Here’s a quick look at the news from last week (July 16-20) in Washington.
The Department of Education announced the approval of seven more ESEA waivers from the second round of waiver applications – Arizona, Kansas, Michigan, Mississippi, Oregon, South Carolina, and the District of Columbia. In total, thirty-two states and D.C. have been granted ESEA waivers, and five additional applications are still under review from Round Two.
The Obama Administration announced the President’s plan to create a new, national Science, Technology, Engineering and Math (STEM) Master Teacher Corps, a $1 billion effort that is designed to boost students’ achievement in STEM subjects. The program will give high-performing teachers salary stipends of up to $20,000. It will start with 50 teachers, and expand over four years to reach 10,000 teachers. The Administration will use $1 billion from the President’s 2013 budget request.
The Senate HELP Committee held a hearing Thursday on “Making College Affordability a Priority: Promising Practices and Strategies.”
HELP Committee Chairman Harkin said Thursday that an investigative report on for-profit colleges will likely be out before the August recess.
The Senate Subcommittee on Children and Families announced Thursday that they will hold a hearing on July 26 on Child Care Development Block Grant reauthorization. The Committee continues to work on legislation that could be marked up in the Fall.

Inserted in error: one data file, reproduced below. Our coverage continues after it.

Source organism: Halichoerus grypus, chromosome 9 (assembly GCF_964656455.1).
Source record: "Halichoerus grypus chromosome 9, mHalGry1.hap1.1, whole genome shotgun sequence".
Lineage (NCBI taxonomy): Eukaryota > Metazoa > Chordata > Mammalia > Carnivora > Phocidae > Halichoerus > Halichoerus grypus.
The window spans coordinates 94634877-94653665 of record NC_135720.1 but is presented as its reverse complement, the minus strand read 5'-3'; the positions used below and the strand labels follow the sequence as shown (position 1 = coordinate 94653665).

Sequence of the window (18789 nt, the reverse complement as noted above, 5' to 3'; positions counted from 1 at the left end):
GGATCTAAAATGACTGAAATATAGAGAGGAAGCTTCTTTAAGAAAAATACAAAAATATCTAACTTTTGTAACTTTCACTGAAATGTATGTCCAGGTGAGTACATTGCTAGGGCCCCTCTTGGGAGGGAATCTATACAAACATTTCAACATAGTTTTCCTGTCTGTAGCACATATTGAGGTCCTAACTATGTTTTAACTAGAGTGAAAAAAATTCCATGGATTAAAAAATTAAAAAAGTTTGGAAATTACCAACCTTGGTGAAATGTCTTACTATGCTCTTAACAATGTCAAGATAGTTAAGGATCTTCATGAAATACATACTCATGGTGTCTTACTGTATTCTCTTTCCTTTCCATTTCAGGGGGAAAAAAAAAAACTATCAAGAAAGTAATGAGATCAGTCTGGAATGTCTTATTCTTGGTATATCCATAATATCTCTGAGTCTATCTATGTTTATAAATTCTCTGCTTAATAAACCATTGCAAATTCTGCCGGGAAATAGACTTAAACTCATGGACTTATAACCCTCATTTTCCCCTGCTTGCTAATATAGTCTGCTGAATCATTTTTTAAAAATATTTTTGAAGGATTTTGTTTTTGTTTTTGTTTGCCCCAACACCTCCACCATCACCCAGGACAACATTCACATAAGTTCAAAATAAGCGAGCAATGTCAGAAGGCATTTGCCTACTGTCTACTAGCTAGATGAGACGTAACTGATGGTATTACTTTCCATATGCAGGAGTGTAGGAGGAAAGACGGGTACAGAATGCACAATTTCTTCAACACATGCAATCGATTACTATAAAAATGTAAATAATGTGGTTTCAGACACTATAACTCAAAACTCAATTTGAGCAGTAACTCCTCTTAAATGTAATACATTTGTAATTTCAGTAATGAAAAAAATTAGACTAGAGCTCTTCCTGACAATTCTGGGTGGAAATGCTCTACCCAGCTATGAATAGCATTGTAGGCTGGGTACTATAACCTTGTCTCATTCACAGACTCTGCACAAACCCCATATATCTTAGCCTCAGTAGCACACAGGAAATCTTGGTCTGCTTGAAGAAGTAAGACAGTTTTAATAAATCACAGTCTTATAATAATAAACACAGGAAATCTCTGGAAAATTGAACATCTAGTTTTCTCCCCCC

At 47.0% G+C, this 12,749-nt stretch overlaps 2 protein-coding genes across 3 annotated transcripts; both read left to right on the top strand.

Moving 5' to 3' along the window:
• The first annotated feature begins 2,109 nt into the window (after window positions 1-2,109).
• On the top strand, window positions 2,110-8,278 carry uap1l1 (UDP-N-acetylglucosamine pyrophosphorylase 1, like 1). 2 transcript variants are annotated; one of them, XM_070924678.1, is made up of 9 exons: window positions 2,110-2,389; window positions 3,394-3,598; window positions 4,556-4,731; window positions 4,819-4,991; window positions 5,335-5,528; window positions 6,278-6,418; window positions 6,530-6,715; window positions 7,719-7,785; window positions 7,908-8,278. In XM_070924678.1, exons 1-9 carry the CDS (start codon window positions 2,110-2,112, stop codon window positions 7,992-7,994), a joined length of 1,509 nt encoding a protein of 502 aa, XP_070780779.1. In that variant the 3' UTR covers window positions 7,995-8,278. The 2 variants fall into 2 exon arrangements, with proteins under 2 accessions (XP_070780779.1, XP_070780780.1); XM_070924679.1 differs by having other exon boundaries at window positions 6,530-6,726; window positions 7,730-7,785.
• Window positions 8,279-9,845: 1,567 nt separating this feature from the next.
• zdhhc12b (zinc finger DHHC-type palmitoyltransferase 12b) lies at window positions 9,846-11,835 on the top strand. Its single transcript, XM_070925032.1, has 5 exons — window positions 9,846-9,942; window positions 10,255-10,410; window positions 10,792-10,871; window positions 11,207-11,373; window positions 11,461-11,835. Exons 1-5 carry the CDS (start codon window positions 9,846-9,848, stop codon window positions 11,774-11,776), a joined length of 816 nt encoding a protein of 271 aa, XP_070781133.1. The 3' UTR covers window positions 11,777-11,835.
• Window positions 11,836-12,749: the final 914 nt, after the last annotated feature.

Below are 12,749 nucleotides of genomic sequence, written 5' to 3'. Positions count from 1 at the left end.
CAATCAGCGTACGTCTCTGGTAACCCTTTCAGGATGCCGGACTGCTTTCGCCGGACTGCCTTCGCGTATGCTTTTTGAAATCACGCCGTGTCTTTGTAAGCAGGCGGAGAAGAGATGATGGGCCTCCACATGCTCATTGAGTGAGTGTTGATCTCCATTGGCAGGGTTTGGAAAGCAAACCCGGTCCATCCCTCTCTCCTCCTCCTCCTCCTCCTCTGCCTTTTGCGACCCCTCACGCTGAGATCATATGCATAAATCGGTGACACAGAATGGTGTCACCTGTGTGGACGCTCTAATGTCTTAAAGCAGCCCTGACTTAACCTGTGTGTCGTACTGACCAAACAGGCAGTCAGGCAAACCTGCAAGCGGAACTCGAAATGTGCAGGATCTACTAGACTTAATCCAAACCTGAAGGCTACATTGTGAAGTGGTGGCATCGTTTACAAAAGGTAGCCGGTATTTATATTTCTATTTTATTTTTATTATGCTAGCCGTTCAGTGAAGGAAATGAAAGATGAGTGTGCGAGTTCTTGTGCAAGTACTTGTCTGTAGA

The House Committee on Education & the Workforce held a hearing on July 18 titled “Keeping College Within Reach: Exploring State Efforts to Curb Costs.” A summary from the Committee is available here.
The House Labor, HHS, and Education Subcommittee marked up the FY 2013 appropriations legislation last week. The bill passed the Committee by a vote of 8-6, with all subcommittee Democrats and Rep. Flake (R-AZ) voting against it. The bill summary and draft legislation are available here. The discretionary Pell Grant maximum was maintained at $4,860 (the total pell Maximum would be $5,635), IDEA State grants receved a $500 million increase. Title I funding was maintained at the 2012 level. Race to the Top, i3 and the School Improvement Grant program were all eliminated in the bill.
The Senate Appropriations Committee will hold a hearing next Wednesday, July 25 to discuss the impact of budget sequestration on education. Secretary of Education Arne Duncan will testify.